To date we have performed a detailed histological characterization of the the cellular infiltrate in the lesion of periodontitis. Additionally we have interogated the transcriptional profile of periodontitis as compared to that of health and gingivitis and have evaluated the proteomic response in the crevicular fluid or periodontitis patients. Our results show an upregulation of immune pathways related to IL-17 responses in the context of periodontitis. Periodontitis lesions were found to be abundantly populated by IL-17 secreting cells, cells linked to infection, chronic inflammation, autoimmunity and pathology. These findings expand previous clinical studies demonstrating high levels of IL-17 cytokine in the sera and tissues of patients with periodontitis. Expression of the signature Th17 cytokine IL-17 as well as the Th17 supporting cytokines IL-1, IL-6 and IL-23 were also significantly higher in diseased lesions and tissue exudates. Finally, expression of IL-17 correlated with increased tissue damage in periodontitis. Our previous studies had indicated that the periodontal pathogen P. gingivalis can promote the upregulation of Th17 responses in vitro. We have shown that interaction of P. gingivalis with myeloid antigen presenting cells promotes Th17 differentiation. P. gingivalis stimulated production of cytokines linked to Th17 polarization, and not Th1 related cytokines. Accordingly, when supernatants from myeloid cells stimulated with P. gingivalis were added to PBMC, they supported the differentiation of T cells into Th17 but did not influence Th1 differentiation. How various microbes and their products can shape inflammatory responses in the oral cavity is of increased interest and will continue to be interogated in our program through clinical assocations and mechanists studies in vitro and in animal models.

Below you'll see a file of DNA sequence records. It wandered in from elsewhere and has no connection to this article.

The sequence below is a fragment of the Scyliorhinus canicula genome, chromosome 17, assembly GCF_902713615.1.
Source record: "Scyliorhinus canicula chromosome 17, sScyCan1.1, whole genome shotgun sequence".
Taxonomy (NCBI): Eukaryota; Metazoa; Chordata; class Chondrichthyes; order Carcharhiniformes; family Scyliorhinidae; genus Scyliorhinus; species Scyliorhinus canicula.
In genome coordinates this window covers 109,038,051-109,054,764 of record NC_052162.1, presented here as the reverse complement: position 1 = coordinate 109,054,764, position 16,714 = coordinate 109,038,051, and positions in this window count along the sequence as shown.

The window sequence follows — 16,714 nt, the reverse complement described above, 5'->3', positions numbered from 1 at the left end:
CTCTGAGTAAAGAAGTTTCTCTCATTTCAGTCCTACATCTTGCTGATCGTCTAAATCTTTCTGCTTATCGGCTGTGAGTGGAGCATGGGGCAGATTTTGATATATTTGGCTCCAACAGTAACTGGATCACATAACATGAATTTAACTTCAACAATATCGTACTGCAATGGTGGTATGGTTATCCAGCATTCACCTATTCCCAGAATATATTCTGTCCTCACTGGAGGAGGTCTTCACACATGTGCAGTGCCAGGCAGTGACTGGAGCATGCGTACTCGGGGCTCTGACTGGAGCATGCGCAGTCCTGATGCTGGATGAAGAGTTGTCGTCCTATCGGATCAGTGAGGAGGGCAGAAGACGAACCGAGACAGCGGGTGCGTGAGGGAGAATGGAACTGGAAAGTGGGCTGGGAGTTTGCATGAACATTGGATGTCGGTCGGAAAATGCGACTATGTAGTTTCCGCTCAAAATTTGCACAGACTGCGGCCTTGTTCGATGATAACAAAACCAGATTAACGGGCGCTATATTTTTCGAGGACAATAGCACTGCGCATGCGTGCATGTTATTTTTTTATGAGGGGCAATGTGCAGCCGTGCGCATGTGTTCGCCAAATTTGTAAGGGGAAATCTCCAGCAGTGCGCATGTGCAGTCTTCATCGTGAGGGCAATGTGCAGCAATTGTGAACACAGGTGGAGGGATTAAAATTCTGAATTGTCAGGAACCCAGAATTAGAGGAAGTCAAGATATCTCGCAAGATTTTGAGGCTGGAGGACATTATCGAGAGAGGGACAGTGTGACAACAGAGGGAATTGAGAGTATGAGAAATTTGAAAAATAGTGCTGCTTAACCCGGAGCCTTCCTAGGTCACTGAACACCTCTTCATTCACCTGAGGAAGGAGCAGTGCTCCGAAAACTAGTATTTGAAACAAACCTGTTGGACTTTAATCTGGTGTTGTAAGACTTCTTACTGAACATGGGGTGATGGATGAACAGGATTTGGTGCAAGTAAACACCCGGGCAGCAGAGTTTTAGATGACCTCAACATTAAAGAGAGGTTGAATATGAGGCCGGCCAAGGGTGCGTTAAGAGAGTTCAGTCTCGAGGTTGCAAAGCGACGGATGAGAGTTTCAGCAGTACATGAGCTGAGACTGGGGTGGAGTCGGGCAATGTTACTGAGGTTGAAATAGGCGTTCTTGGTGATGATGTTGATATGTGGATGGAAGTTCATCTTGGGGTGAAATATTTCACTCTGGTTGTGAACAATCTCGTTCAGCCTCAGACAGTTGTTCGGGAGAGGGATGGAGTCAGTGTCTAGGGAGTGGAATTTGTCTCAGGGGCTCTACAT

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National Institute of Dental & Craniofacial Research
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